Not very often. But, automatic exclusion by a Judge is not always the right legal ruling.
Usually, this topic comes up when clients ask if I can mention other similar trips or falls on the defendant’s property that occurred before our incident at an upcoming trial. The most common situation involves “another fall” involving a different person who fell on the same day — often overheard by my client from store employees.
When I try to explain that other falls and prior incidents are difficult to allow a jury to hear, I am often met with quizzical looks from my clients. I try to explain the success of being able to mention a prior slip and fall to a jury is slim (and that it might not be in our best interest).
First, in order to mention a prior incident, it takes some form of verification by the Defendant (by a witness at a deposition or written in an incident report). Next, it will take an examination of the prior fall to convince a Judge that it is relevant.
After all, it is inevitable that the defense will file a Motion in Limine seeking exclusion of this evidence. Defense counsel will argue the jury is tasked with deciding whether negligence occurred in this case alone and not be burdened with an extra deliberation in deciding whether a different occurrence has any bearing on the case. Counsel will argue the issue of whether a store owner is careless on occasion might not necessarily mean he/she was careless on another. Judges are often quick to rule in favor of exclusion.
But, an examination of Indiana law reveals perhaps these knee-jerk rulings come as a result of Plaintiffs’ counsel failing to adequately argue the issue. It is important for the plaintiff’s attorney to stress to the Judge the goal of introducing other similar acts into evidence is not to show a pattern of carelessness, but rather for another legitimate reason such as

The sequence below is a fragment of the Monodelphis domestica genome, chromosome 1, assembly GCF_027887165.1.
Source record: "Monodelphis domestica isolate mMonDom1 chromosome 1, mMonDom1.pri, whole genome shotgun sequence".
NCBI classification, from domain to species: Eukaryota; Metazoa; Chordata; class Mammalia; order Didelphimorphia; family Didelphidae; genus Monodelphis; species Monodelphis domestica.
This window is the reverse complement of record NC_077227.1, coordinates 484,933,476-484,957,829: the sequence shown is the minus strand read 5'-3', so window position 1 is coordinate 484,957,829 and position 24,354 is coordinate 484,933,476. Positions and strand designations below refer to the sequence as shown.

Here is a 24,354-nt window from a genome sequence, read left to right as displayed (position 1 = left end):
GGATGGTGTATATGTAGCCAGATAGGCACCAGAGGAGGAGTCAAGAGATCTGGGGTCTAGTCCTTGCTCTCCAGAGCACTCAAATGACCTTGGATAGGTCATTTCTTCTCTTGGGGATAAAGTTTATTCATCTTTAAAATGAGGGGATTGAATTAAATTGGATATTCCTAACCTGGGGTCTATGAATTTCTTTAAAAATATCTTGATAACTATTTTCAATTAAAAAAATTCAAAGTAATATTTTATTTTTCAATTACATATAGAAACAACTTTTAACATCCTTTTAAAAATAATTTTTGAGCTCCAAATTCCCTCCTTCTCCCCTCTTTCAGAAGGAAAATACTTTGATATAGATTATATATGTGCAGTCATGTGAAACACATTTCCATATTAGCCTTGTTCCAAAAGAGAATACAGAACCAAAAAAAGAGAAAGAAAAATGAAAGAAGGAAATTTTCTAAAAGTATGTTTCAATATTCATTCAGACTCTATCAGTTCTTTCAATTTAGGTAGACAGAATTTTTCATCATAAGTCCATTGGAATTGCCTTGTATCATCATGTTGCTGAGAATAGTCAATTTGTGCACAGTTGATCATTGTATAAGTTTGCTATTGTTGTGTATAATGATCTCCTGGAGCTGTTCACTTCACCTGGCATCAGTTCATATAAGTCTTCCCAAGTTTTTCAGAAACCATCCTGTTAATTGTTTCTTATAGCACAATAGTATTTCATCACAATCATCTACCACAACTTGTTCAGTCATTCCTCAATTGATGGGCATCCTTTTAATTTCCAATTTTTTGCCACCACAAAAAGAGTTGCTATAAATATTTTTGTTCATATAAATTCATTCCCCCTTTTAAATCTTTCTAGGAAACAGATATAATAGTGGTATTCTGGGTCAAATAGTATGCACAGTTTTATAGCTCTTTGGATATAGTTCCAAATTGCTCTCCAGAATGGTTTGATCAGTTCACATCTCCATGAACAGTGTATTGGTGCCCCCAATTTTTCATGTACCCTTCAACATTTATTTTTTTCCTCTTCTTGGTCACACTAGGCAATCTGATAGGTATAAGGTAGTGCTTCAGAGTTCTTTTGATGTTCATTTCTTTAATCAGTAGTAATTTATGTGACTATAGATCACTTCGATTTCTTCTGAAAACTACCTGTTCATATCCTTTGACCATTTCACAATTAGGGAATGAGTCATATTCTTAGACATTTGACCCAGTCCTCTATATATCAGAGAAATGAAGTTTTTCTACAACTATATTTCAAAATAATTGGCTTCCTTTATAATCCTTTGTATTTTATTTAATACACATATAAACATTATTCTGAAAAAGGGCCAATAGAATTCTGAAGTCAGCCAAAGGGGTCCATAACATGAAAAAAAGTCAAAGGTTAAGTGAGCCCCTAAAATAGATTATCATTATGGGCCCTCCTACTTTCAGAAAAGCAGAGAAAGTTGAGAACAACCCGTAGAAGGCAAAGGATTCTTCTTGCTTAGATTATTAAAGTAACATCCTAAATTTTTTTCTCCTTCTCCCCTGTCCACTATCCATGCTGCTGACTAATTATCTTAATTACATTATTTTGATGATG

- Notice to the Defendant (of)
- (the) Dangerousness of the area/conduct
- Feasibility (Practice Tip: It is vital to ask in depositions whether the repair/subsequent remedial measure/preventative act was “feasible” before the injury. If not, ask why not — do not define “feasible” for the defendant)
- Ownership of the area
But, it is important to remember that admission into evidence can only be done after an evidentiary foundation of “substantial similarity” can be shown. Gary Comm. School Corp. v. Boyd, 890 N.E.2d 794, 798 (Ind. App. 2008). Consequently, a trip and fall over a deteriorated parking bumper in a parking lot case probably will not lead to a ruling by a Judge that a person slipped on ice in the same parking lot a few years earlier.
Practice Tip: However, evidence of other falls over that same parking bumper might be admissible, in theory, if the trip and fall itself was similar and if the Defendant alleges either (1) it was not his duty to fix the broken bumper but rather another entity; or (2) fixing parking bumpers is too expensive or cannot be done for other reasons; or (3) Defendant did not consider it to be a dangerous defect.
In those circumstances, the Court could find that evidence of a prior trip and fall could provide probative evidence the Defendant knew the defect was dangerous to pedestrians or the Defendant controlled that area of the property.
Another vital consideration for laying the proper foundation is timing – the event must be recent enough for the Court to consider it probative (i.e., worthwhile). While there is no hard and fast rule that defines what is too far in the past, think of it like a sliding scale – the more recent, the more likely it is to come into evidence.
Practice Tip: The more similar the incident, an attorney for the injured person should argue the timing requirement to be extended. Welch v. Railroad Crossing, Inc., 488 N.E.2d 383 (Ind. App. 1983); Kelly v. Gepa Hotel Owner Indianapolis LLC, (993 N.E.2d 216, 220-21 (Ind. App. 2013) (two prior and one subsequent elevator error of the same type within one year admissible to show existence of a dangerous condition).
Even “near accidents” can be admissible (e.g., where cows were set loose on roads prior to the collision but were never actually struck).
Practice Tip: Remember, the prior incidents could conceivably open the door for the Defendant to argue that numerous other customers/patrons were present on the date of your client’s fall and did not slip or trip. Make sure your prior incident is worth this risk.
It is important to call Shaw Law when you want skilled advocacy on important issues such as admissibility of effective evidence. This includes the admissibility of prior incidents similar and recent to your case.